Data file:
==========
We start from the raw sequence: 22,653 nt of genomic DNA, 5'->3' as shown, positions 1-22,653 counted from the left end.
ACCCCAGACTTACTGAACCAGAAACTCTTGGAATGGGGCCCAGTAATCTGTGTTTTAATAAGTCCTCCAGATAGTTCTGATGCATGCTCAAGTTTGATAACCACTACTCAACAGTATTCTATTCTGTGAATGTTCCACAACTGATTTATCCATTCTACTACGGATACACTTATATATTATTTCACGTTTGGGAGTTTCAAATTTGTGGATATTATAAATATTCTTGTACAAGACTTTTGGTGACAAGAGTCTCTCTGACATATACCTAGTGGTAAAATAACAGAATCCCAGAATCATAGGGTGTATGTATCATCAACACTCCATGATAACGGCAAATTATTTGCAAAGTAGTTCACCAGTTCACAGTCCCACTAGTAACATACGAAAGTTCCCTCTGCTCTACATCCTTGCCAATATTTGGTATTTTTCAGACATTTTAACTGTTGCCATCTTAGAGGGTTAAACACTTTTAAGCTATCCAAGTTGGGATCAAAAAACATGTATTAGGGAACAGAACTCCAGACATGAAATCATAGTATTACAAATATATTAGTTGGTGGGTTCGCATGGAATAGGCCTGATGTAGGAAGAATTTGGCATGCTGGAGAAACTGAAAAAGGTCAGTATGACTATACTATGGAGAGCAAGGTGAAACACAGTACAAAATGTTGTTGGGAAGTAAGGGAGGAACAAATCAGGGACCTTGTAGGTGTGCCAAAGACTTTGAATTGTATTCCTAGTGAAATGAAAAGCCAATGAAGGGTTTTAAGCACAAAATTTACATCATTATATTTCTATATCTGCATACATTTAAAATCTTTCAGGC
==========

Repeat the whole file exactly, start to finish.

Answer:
We start from the raw sequence: 22,653 nt of genomic DNA, 5'->3' as shown, positions 1-22,653 counted from the left end.
ACCCCAGACTTACTGAACCAGAAACTCTTGGAATGGGGCCCAGTAATCTGTGTTTTAATAAGTCCTCCAGATAGTTCTGATGCATGCTCAAGTTTGATAACCACTACTCAACAGTATTCTATTCTGTGAATGTTCCACAACTGATTTATCCATTCTACTACGGATACACTTATATATTATTTCACGTTTGGGAGTTTCAAATTTGTGGATATTATAAATATTCTTGTACAAGACTTTTGGTGACAAGAGTCTCTCTGACATATACCTAGTGGTAAAATAACAGAATCCCAGAATCATAGGGTGTATGTATCATCAACACTCCATGATAACGGCAAATTATTTGCAAAGTAGTTCACCAGTTCACAGTCCCACTAGTAACATACGAAAGTTCCCTCTGCTCTACATCCTTGCCAATATTTGGTATTTTTCAGACATTTTAACTGTTGCCATCTTAGAGGGTTAAACACTTTTAAGCTATCCAAGTTGGGATCAAAAAACATGTATTAGGGAACAGAACTCCAGACATGAAATCATAGTATTACAAATATATTAGTTGGTGGGTTCGCATGGAATAGGCCTGATGTAGGAAGAATTTGGCATGCTGGAGAAACTGAAAAAGGTCAGTATGACTATACTATGGAGAGCAAGGTGAAACACAGTACAAAATGTTGTTGGGAAGTAAGGGAGGAACAAATCAGGGACCTTGTAGGTGTGCCAAAGACTTTGAATTGTATTCCTAGTGAAATGAAAAGCCAATGAAGGGTTTTAAGCACAAAATTTACATCATTATATTTCTATATCTGCATACATTTAAAATCTTTCAGGC